Carbondale is in the path of totality for not one, but two total solar eclipses. The first total solar eclipse over the U.S. since 1979 will reach its point of greatest duration on Aug. 21, 2017, just a few miles south of Carbondale. The next solar eclipse will happen on April 8, 2024. The centerlines of totality for both these eclipses intersect over Carbondale’s Cedar Lake. Learn more.
The total solar eclipse of 2017, the first total eclipse over the continental U.S. since 1979, will reach its point of greatest duration (GD) just a few miles south of Carbondale. The view from SIU should be spectacular, with the campus hosting a wide variety events for visitors on the weekend and day of the eclipse.
Eclipse Day at Saluki Stadium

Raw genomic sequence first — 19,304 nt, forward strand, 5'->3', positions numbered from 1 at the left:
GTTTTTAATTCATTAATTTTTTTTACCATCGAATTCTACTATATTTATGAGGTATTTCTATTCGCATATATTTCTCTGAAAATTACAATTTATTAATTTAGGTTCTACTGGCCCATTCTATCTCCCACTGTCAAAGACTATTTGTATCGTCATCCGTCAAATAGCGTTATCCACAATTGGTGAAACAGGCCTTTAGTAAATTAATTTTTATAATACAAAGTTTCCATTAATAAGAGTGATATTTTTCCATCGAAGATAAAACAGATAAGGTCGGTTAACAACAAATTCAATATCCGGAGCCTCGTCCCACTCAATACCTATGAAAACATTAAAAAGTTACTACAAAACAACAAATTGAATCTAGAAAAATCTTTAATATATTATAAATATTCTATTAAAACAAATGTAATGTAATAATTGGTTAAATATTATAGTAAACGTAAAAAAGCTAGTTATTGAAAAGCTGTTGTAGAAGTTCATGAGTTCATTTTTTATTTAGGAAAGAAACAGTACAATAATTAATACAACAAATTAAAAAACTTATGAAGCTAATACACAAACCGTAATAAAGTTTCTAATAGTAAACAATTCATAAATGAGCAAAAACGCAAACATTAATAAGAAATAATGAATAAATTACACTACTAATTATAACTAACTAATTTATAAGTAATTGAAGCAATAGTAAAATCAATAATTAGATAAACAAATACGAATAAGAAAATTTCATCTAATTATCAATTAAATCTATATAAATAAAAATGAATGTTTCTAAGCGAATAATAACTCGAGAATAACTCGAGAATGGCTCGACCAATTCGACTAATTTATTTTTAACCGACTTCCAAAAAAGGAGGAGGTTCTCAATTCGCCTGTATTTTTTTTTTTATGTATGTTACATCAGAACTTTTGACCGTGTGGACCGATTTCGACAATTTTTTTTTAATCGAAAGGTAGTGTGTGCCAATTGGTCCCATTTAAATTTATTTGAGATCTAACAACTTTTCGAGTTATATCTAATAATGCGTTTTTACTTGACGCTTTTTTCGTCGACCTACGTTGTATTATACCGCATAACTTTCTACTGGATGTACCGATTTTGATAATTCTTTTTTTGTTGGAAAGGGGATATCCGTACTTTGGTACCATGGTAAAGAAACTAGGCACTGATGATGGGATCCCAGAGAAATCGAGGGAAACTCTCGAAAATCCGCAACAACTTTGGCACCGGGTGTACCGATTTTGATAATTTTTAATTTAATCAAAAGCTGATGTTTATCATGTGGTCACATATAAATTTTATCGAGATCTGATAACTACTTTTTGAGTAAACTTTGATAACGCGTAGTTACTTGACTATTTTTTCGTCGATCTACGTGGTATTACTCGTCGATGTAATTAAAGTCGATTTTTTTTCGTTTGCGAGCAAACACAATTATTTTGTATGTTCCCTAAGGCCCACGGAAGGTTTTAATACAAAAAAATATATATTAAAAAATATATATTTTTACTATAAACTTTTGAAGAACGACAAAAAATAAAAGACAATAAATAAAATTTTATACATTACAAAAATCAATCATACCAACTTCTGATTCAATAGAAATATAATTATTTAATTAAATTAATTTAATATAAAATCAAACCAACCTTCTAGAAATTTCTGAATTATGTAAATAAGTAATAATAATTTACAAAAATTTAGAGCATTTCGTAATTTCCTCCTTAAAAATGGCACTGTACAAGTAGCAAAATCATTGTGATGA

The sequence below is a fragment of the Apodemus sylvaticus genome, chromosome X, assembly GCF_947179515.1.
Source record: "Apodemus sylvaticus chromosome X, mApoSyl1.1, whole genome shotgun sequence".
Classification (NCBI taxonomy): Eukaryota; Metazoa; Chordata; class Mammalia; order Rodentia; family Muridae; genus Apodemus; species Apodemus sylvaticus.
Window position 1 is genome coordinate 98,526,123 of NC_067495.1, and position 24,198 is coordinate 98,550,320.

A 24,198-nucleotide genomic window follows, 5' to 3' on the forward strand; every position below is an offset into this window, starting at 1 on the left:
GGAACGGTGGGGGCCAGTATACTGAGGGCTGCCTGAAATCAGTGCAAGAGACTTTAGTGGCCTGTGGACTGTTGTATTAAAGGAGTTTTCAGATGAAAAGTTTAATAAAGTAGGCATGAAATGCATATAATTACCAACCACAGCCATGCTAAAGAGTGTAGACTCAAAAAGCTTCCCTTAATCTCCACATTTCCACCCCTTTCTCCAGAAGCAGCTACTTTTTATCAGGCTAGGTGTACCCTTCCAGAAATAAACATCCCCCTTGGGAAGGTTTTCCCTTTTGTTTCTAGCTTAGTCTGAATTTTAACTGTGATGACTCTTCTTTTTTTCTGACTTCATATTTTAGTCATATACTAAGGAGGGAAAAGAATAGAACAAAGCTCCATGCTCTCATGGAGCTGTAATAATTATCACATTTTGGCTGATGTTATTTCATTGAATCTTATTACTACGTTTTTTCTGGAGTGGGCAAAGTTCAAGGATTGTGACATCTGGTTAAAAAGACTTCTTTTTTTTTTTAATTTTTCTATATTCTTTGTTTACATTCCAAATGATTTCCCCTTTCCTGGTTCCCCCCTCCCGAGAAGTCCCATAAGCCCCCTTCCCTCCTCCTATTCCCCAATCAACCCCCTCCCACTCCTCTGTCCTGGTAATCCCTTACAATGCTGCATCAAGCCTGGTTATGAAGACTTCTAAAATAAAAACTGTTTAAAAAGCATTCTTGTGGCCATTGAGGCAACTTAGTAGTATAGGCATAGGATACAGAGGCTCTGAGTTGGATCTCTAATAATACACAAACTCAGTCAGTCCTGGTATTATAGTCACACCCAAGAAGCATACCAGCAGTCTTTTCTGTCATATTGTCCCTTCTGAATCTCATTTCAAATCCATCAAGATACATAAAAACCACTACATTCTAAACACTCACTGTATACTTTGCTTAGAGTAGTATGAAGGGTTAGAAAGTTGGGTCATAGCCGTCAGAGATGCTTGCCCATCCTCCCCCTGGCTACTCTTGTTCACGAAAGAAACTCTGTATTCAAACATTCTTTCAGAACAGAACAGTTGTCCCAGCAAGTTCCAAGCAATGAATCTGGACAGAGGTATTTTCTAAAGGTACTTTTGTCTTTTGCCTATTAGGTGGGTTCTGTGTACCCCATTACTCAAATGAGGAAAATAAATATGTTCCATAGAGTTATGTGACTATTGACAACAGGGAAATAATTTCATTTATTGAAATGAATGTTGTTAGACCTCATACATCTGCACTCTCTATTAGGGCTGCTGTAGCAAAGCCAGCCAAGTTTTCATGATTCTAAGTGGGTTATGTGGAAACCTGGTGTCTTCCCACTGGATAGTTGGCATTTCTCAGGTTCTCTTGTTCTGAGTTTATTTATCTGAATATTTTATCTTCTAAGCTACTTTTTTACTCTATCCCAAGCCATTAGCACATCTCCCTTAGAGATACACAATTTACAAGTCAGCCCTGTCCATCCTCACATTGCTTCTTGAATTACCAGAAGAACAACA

Saluki Stadium is the focal point of the eclipse observation event, where the public is invited to a guided eclipse experience emceed by Mat Kaplan of Planetary Radio. Guests will see the eclipse happening live overhead while watching and participating in a variety of edutainment activities developed in conjunction with our partners including, NASA Eclipse 2017, the Adler Planetarium of Chicago, the Louisiana Space Consortium, The Science Center of Southern Illinois and other related groups. Visitors will be able to see live coverage of the eclipse across America through the eyes of NASA, anchored by NASA Edge from the campus of SIU Carbondale. Additional events on campus will include scientific talks leading up to the eclipse, the Crossroads Festival (food, carnival, entertainment, Aug. 18-21), Crossroads Comic-Con in the SIU Student Center (Aug. 19-20), the Crossroads Astronomy Science and Technology Expo in the SIU Arena (Aug. 20-21), the Crossroads Art and Craft Fair (Aug. 20-21), additional open viewing areas, and much more. Tickets for the stadium event are required. Additional campus events are free and open to the public. More information on NASA Eclipse2017 is available at eclipse2017.nasa.gov.